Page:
• Adam Uribes

Is Chris Paul a Good Fit With the Nuggets?

With the news that point guard Chris Paul is opting of his contract with the Los Angeles Clippers and testing the free-agent market, a surprising name among the teams he is interested in visiting is the Denver Nuggets. With the move of free-agents to join other high profile markets or hook up with other superstars on other perennial powers to create the dreaded “super team”, Denver didn’t fit seem to fit either of those categories.

While it’s hard to infer what Paul is looking for when it comes to his NBA career, it does show an upward trajectory for the profile of the Nuggets organization. In stockpiling picks and younger players while meshing them with more established veterans, the Nuggets are very much an intriguing team as far a free-agent destination.

What begs the question is, are the Nuggets a good fit for Paul and vice versa? Here are compelling arguments for both sides of the coin.


Chris Paul is a top-5-point guard in the league and instantly turns the Nuggets from a team that just barely missed the playoffs to one that could potentially be anywhere from a four to six seed next season. While young center Nikola Jokic currently carries the title of best Nuggets player, he doesn’t have someone in tandem with him who can take this team to the next level. That isn’t a knock on solid wing Gary Harris or forward Kenneth Faried, but star power is everything in today’s NBA.

Speaking of Jokic, it’s absolutely scary to think of how good the Nuggets would be in the half-court with an offense that has two bona-fide passers in Jokic and Paul. Paul would also bring a competitiveness and leadership to the Nuggets that has been lacking since Chauncey Billups was in a Denver uniform. The Nuggets are a promising team and bringing a veteran the caliber of Paul could be a huge addition for Denver.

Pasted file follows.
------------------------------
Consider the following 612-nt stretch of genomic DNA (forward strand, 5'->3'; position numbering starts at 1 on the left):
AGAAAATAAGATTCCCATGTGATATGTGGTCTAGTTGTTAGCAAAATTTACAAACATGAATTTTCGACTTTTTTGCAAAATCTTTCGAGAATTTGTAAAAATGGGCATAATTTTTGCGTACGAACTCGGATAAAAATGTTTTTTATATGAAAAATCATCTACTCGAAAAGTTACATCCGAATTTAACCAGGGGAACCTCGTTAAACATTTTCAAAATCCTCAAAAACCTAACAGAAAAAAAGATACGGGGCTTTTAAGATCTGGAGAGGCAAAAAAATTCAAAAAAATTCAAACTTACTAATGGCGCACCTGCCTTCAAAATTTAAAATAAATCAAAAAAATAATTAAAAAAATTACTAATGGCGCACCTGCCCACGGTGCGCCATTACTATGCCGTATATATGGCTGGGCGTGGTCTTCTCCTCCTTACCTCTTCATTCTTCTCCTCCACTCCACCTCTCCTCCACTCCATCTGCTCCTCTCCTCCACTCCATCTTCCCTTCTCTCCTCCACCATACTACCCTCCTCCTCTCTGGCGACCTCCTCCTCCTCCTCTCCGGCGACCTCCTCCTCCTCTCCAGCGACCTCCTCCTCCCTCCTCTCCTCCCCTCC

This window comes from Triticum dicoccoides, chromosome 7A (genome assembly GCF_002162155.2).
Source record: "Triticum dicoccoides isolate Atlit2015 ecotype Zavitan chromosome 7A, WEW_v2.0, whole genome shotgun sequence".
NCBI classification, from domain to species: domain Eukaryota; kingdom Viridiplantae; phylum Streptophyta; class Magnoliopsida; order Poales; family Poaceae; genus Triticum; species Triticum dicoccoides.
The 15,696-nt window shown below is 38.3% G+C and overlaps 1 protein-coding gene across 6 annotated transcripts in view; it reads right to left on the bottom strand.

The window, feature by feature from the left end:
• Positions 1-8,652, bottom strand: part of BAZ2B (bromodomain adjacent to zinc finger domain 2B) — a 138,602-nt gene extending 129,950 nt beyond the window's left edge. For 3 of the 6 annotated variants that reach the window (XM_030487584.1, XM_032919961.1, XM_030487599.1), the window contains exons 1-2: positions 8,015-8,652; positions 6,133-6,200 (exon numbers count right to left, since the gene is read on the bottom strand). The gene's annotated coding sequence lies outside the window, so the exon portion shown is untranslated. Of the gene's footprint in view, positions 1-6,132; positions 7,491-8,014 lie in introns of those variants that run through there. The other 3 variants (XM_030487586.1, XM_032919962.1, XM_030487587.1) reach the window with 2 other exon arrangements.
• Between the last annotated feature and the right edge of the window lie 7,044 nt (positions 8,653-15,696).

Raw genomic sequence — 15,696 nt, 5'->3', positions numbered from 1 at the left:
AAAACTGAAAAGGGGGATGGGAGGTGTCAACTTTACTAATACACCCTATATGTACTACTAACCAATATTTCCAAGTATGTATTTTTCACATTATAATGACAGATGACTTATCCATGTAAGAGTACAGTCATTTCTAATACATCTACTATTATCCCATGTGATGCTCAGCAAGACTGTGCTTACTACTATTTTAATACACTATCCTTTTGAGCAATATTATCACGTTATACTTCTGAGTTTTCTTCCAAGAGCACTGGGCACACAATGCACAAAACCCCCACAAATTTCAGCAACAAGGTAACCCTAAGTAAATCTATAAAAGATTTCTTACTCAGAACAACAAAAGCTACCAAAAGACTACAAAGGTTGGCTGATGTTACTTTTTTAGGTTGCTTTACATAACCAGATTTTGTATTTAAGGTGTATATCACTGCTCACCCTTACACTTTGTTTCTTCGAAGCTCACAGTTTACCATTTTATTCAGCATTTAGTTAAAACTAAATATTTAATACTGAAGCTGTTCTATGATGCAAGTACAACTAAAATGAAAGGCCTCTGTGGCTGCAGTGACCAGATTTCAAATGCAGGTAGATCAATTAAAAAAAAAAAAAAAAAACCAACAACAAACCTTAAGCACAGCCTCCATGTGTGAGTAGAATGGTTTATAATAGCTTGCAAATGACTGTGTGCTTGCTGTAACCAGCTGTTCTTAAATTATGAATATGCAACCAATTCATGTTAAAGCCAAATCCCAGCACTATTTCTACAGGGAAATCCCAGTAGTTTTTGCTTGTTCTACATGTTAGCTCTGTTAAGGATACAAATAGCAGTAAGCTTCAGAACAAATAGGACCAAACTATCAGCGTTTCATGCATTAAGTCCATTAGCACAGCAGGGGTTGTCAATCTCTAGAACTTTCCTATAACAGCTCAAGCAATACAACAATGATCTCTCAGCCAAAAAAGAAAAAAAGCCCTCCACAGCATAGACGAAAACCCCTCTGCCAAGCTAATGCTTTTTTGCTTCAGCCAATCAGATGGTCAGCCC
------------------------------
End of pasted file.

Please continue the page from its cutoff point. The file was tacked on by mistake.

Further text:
While it may seem like a win-win, Paul hasn’t been the difference maker necessary to get the Clippers anywhere close to an NBA Finals. Despite having an All-Star in Blake Griffin and an established big man in DeAndre Jordan, L.A. hasn’t gotten anywhere to closing the gap between themselves and the upper-echelon of the Western Conference. Take Paul off the Clips and put him on the Nuggets and he’s running into roughly the same situation, playing on a solid team, but one that doesn’t have a good chance of making it deep in the postseason.

Paul’s age and recent injury history also has to be considered. While Paul is still in the tier of NBA superstar, he may not have much longer until those skills have eroded either. In combination, the Nuggets have already invested a couple of picks in the future of their backcourt with Emmanuel Mudiay and Jamal Murray. Bringing in a player like Paul would instantly be a setback in their development, hindering the growth of Mudiay in particular.


Denver has the cap space and potential to be a very good team in the near future. The idea that even with Paul, Denver isn’t a super team shouldn’t serve as a road block to trying to put him in a Denver uniform. A backcourt of Paul and Harris with Jokic upfront would immediately have the hoop-heads in Denver doing cartwheels.

While Nuggets General Manager Tim Connelly has done a good job in finding players like Jokic and Harris and bringing on a coaching staff to develop them, getting Paul in Powder Blue and Gold would be a coup for a franchise that has been looking for superstar since Carmelo Anthony. Yes, the Nuggets still may be a couple of pieces away, even with Paul in the fold, but they suddenly become more credible and dangerous with him as a Nugget, than they are without him.

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